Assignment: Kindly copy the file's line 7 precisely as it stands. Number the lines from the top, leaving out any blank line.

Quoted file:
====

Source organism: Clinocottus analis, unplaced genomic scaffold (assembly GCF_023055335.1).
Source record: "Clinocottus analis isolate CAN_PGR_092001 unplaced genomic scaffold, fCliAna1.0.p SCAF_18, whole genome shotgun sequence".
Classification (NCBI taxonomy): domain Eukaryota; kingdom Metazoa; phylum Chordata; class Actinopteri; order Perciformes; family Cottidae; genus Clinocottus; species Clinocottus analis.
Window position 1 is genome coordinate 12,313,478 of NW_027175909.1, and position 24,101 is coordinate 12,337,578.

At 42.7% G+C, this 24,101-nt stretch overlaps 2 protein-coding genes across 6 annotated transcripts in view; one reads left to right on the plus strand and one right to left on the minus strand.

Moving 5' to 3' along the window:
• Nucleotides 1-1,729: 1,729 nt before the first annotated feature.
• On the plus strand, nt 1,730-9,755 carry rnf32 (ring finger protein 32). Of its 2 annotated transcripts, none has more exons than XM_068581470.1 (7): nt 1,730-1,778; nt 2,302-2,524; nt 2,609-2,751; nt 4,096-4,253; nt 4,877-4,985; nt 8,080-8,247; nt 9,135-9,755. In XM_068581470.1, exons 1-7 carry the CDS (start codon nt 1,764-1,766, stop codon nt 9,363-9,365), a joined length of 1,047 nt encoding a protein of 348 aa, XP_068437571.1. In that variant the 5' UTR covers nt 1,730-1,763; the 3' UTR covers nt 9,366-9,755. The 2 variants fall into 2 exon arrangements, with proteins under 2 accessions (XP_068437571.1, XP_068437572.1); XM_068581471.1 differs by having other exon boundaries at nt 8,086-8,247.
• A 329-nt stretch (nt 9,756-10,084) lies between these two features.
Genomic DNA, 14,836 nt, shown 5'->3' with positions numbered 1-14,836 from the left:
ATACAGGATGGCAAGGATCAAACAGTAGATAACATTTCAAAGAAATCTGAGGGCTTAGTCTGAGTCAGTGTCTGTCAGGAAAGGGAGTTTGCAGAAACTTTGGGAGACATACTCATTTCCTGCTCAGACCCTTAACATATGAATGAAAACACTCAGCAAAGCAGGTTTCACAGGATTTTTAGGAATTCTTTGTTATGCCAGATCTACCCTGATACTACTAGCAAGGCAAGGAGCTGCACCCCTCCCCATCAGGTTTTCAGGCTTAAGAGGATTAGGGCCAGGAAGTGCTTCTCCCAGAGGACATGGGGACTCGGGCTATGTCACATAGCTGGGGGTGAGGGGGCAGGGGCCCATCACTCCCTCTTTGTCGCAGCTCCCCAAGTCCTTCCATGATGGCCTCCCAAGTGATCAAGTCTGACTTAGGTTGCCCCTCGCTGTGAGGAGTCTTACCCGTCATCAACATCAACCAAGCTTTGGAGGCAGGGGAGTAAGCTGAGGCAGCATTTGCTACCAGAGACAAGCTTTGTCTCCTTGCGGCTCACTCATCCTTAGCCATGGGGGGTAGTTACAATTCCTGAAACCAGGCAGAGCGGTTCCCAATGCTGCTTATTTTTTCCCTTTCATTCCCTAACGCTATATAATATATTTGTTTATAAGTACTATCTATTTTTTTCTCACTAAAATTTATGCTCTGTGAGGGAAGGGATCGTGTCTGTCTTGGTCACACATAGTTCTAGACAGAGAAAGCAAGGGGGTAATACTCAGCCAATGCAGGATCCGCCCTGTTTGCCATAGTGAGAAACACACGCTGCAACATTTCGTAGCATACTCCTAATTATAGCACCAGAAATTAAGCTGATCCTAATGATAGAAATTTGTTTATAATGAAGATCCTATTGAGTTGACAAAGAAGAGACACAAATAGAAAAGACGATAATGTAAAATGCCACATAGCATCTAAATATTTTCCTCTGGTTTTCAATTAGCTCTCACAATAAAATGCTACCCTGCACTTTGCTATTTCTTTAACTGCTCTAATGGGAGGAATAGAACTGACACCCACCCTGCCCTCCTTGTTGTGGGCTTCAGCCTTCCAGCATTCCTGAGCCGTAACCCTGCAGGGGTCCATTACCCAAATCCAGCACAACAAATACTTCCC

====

• Nucleotides 1-1,729: 1,729 nt before the first annotated feature.